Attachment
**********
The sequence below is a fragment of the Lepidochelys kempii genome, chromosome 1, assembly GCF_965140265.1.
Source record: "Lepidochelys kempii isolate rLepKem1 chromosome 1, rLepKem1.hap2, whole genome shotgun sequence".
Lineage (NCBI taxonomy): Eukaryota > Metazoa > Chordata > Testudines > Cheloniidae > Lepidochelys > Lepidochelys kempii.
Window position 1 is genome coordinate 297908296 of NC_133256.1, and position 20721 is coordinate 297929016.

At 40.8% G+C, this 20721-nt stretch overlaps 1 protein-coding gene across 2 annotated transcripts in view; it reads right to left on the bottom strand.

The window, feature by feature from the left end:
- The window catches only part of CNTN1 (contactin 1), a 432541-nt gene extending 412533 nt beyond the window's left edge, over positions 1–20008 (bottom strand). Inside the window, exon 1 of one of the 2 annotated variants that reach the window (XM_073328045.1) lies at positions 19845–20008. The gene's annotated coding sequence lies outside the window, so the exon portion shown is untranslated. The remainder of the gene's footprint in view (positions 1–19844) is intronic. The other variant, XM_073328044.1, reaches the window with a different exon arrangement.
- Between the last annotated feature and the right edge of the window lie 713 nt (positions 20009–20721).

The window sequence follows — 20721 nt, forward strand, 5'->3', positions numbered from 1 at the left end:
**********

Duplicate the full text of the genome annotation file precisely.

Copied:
The sequence below is a fragment of the Lepidochelys kempii genome, chromosome 1, assembly GCF_965140265.1.
Source record: "Lepidochelys kempii isolate rLepKem1 chromosome 1, rLepKem1.hap2, whole genome shotgun sequence".
Lineage (NCBI taxonomy): Eukaryota > Metazoa > Chordata > Testudines > Cheloniidae > Lepidochelys > Lepidochelys kempii.
Window position 1 is genome coordinate 297908296 of NC_133256.1, and position 20721 is coordinate 297929016.

At 40.8% G+C, this 20721-nt stretch overlaps 1 protein-coding gene across 2 annotated transcripts in view; it reads right to left on the bottom strand.

The window, feature by feature from the left end:
- The window catches only part of CNTN1 (contactin 1), a 432541-nt gene extending 412533 nt beyond the window's left edge, over positions 1–20008 (bottom strand). Inside the window, exon 1 of one of the 2 annotated variants that reach the window (XM_073328045.1) lies at positions 19845–20008. The gene's annotated coding sequence lies outside the window, so the exon portion shown is untranslated. The remainder of the gene's footprint in view (positions 1–19844) is intronic. The other variant, XM_073328044.1, reaches the window with a different exon arrangement.
- Between the last annotated feature and the right edge of the window lie 713 nt (positions 20009–20721).

The window sequence follows — 20721 nt, forward strand, 5'->3', positions numbered from 1 at the left end: